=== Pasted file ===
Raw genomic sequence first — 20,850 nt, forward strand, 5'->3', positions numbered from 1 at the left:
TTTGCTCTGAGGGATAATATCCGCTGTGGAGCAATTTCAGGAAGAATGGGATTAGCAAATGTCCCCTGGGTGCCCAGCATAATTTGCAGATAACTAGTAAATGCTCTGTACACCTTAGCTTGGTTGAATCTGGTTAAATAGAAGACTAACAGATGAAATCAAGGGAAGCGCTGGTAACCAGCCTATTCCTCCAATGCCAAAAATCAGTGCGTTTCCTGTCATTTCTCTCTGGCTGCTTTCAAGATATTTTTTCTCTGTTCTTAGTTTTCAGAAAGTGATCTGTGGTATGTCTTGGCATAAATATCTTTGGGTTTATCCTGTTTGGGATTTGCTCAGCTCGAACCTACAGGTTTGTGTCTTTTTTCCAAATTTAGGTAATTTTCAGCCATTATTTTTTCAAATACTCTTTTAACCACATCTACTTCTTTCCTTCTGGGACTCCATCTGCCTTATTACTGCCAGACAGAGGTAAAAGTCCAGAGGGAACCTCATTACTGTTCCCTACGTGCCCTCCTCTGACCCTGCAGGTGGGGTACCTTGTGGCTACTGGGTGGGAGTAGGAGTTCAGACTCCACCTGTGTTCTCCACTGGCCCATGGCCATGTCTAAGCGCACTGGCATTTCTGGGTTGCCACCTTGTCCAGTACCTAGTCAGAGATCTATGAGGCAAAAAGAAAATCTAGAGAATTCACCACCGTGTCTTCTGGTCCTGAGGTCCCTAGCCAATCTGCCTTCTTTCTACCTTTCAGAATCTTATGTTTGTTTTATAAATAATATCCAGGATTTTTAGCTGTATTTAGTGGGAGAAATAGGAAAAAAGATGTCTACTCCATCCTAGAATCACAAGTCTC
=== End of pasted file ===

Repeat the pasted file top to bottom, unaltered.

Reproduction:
Raw genomic sequence first — 20,850 nt, forward strand, 5'->3', positions numbered from 1 at the left:
TTTGCTCTGAGGGATAATATCCGCTGTGGAGCAATTTCAGGAAGAATGGGATTAGCAAATGTCCCCTGGGTGCCCAGCATAATTTGCAGATAACTAGTAAATGCTCTGTACACCTTAGCTTGGTTGAATCTGGTTAAATAGAAGACTAACAGATGAAATCAAGGGAAGCGCTGGTAACCAGCCTATTCCTCCAATGCCAAAAATCAGTGCGTTTCCTGTCATTTCTCTCTGGCTGCTTTCAAGATATTTTTTCTCTGTTCTTAGTTTTCAGAAAGTGATCTGTGGTATGTCTTGGCATAAATATCTTTGGGTTTATCCTGTTTGGGATTTGCTCAGCTCGAACCTACAGGTTTGTGTCTTTTTTCCAAATTTAGGTAATTTTCAGCCATTATTTTTTCAAATACTCTTTTAACCACATCTACTTCTTTCCTTCTGGGACTCCATCTGCCTTATTACTGCCAGACAGAGGTAAAAGTCCAGAGGGAACCTCATTACTGTTCCCTACGTGCCCTCCTCTGACCCTGCAGGTGGGGTACCTTGTGGCTACTGGGTGGGAGTAGGAGTTCAGACTCCACCTGTGTTCTCCACTGGCCCATGGCCATGTCTAAGCGCACTGGCATTTCTGGGTTGCCACCTTGTCCAGTACCTAGTCAGAGATCTATGAGGCAAAAAGAAAATCTAGAGAATTCACCACCGTGTCTTCTGGTCCTGAGGTCCCTAGCCAATCTGCCTTCTTTCTACCTTTCAGAATCTTATGTTTGTTTTATAAATAATATCCAGGATTTTTAGCTGTATTTAGTGGGAGAAATAGGAAAAAAGATGTCTACTCCATCCTAGAATCACAAGTCTC